Madness in The Yellow Wallpaper by Charlotte Perkins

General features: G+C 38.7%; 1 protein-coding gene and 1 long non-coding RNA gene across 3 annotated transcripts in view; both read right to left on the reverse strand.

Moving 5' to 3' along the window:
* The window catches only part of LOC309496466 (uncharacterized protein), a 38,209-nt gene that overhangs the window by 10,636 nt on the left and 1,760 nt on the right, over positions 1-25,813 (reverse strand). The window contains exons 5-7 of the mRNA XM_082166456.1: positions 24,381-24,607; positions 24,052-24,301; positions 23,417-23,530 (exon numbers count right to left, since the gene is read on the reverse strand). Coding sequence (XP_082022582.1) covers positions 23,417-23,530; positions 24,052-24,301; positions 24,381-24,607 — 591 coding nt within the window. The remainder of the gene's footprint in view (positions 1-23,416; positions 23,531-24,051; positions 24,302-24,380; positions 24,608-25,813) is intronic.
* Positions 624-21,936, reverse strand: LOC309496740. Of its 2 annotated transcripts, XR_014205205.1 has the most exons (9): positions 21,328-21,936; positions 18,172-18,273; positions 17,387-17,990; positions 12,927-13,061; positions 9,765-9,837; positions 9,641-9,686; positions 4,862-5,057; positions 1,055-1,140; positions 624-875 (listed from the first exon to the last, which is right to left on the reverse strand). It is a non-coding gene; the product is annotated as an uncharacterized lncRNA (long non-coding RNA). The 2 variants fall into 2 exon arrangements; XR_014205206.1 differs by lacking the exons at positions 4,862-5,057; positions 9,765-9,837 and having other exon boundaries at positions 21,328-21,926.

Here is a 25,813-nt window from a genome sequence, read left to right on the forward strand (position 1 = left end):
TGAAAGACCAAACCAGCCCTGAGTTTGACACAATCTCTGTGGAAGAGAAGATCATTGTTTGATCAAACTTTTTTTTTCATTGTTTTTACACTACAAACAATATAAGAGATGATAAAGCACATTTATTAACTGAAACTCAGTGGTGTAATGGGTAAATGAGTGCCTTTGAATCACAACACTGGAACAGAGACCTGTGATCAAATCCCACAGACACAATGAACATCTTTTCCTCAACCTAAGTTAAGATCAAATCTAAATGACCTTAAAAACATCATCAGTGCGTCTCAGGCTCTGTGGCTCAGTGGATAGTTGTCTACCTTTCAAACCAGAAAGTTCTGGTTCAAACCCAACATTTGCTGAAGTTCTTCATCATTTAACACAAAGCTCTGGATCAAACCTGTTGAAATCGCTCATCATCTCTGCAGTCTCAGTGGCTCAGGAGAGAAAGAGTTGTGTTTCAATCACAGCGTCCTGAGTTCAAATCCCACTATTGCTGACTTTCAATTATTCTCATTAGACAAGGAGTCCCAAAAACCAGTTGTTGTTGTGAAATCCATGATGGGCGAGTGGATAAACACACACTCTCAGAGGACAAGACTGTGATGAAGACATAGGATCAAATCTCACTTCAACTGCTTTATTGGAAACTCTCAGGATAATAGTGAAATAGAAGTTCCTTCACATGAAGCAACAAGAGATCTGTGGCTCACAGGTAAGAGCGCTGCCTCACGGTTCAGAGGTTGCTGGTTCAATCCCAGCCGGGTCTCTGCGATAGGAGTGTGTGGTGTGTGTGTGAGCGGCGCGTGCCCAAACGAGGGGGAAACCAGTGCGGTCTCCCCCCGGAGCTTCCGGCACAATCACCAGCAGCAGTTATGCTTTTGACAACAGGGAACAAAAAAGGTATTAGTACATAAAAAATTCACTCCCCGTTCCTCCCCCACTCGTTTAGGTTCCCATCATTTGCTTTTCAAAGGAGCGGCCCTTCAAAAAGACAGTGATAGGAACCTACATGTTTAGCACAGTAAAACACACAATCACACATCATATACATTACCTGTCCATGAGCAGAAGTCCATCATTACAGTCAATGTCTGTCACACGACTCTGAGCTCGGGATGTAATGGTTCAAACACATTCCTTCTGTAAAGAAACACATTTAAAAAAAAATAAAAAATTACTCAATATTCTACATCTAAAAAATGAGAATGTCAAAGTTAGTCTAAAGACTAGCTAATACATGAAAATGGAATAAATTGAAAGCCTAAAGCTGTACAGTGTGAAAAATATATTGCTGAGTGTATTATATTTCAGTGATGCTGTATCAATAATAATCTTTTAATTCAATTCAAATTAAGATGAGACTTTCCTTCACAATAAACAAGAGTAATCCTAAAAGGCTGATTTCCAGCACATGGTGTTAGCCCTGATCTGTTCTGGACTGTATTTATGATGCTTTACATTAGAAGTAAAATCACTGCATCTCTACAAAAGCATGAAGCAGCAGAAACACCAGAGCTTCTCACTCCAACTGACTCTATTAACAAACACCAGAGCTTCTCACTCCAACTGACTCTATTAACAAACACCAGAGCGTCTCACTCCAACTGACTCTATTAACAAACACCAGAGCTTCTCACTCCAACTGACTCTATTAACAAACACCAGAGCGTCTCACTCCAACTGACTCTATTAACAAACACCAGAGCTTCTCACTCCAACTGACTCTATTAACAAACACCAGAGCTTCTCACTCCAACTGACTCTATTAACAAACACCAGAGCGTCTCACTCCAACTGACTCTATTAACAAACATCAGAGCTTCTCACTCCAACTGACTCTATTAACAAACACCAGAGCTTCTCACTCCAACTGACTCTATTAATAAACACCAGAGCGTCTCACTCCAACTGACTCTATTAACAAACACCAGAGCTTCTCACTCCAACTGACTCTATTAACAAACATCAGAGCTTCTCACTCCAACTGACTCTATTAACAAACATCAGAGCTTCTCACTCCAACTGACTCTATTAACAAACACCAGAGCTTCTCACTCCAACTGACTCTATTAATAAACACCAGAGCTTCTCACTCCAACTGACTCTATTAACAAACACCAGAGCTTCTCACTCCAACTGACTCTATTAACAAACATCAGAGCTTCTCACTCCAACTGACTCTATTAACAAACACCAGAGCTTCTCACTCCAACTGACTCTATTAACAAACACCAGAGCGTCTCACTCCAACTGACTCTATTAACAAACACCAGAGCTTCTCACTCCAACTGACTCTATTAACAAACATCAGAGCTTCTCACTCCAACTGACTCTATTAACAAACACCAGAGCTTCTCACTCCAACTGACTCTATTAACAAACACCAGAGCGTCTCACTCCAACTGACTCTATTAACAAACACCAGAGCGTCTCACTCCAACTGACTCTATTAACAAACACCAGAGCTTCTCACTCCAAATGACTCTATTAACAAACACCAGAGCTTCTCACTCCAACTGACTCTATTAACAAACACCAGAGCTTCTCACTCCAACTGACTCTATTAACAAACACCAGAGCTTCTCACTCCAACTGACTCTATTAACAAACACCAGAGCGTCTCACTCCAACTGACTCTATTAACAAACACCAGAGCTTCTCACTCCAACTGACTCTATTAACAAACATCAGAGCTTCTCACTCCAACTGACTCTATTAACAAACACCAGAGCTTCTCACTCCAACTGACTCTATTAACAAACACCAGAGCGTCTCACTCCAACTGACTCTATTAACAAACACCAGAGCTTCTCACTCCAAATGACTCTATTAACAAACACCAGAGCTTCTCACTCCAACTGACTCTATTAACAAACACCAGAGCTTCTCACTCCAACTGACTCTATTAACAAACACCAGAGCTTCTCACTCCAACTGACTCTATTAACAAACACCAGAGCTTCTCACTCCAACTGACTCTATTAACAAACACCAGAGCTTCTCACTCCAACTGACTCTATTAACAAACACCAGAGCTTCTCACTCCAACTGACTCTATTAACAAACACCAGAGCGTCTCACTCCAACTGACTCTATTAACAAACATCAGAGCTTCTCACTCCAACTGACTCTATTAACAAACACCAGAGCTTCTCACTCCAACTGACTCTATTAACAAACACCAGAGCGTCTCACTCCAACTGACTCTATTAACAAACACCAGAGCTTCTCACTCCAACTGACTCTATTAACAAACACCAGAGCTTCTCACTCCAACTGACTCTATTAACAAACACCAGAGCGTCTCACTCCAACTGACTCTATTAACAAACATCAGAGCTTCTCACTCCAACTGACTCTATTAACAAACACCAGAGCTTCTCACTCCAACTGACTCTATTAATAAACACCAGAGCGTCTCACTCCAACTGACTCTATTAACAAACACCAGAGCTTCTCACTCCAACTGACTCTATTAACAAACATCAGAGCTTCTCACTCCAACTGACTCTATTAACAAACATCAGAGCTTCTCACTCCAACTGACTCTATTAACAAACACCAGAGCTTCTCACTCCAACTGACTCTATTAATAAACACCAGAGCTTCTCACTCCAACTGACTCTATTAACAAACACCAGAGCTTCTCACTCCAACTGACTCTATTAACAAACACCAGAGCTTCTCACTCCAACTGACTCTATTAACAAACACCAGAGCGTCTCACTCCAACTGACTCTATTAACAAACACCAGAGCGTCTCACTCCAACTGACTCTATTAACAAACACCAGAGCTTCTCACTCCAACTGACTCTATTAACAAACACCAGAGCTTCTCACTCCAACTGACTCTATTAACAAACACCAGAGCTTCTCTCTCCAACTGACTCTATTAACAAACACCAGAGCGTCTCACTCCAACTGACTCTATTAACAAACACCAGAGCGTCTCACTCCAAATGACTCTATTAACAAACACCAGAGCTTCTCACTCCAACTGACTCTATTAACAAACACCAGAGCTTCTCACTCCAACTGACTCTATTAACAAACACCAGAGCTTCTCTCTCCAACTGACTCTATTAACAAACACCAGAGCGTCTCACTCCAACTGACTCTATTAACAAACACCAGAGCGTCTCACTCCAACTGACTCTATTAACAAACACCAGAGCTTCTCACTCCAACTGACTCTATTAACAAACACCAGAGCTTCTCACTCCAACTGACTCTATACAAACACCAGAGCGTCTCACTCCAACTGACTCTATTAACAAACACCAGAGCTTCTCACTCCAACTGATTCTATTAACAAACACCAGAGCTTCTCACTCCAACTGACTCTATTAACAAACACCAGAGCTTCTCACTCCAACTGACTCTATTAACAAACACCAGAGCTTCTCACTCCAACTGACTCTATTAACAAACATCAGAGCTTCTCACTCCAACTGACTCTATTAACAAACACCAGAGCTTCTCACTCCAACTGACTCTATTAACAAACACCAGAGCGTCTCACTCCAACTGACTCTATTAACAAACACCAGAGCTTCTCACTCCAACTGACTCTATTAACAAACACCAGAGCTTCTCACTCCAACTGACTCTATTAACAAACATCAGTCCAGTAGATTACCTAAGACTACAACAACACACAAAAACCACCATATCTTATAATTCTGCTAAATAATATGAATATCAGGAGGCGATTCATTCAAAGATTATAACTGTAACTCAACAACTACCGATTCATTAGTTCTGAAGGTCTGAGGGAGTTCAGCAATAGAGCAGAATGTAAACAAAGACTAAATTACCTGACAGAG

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An Analysis of “The Yellow Wallpaper” “The Yellow Wallpaper” by Charlotte Perkins is one of the most famous portrayals of madness in 19th century literature; taking the form of a woman’s diary who is receiving treatment for mental illness. She records her experiences and her mental life as she descends into complete mania. Perkins details this experience of insanity and how her condition is aggravated by her peers. The story reveals Perkins’ view of androcentrism regarding the antiquated gender roles of her era. Perkins describes a rocky relationship between her narrator and her husband. John has a respectable social position as a doctor and is therefore put in a position of authority. This is made clear in the lines: “If a physician of high standing...assures friends and relatives that there is really nothing the matter with one but temporary nervous depression…what is one to do?” (Perkins 76) Perkins puts her narrator in a position in which she is surrounded by male authority figures who restrict her will and social nature. Perkins makes it clear that social rules, which the narrator's husband attempts to protect, are responsible for aggravating her illness. From the choice of room to expression of her own feelings, the narrator is consistently denied the chance to act upon her own desires and to have them validated by the people around her. The sense of both duty towards and dependency on her husband is a dominate theme in the story. Mental illness is both denied and caused by the social relations of which she does get to participate. As the story progresses, Perkins contrasts the relative coldness of those surrounding her narrator with the life she finds in the wallpaper: “I never saw so much expression in an inanimat... ... middle of paper ... ... tragedy of the story however, is that the narrator will certainly be put into permanent internment, as her peers will seek to assert their own opinions with more directly. In conclusion, “Yellow Wallpaper” presents a situation in which its narrator is subject to controlling, rationalistic logic by male authority figures and is incapable of responding to her own needs. The result of this is the steady descent into madness as she projects the life which is absent from her social relations onto inanimate objects around her. Throughout this, her husband and friends stand as both reactions to and causes of this behavior. Works Cited Perkins, Charlotte. “The Yellow Wallpaper” Literature: A Portable Anthology. Eds. Janet E. Gardner, Beverly Lawn, Jack Ridl and Peter Schakel. Boston: Bedford/ St. Martins, 2013. 76-89. Print.
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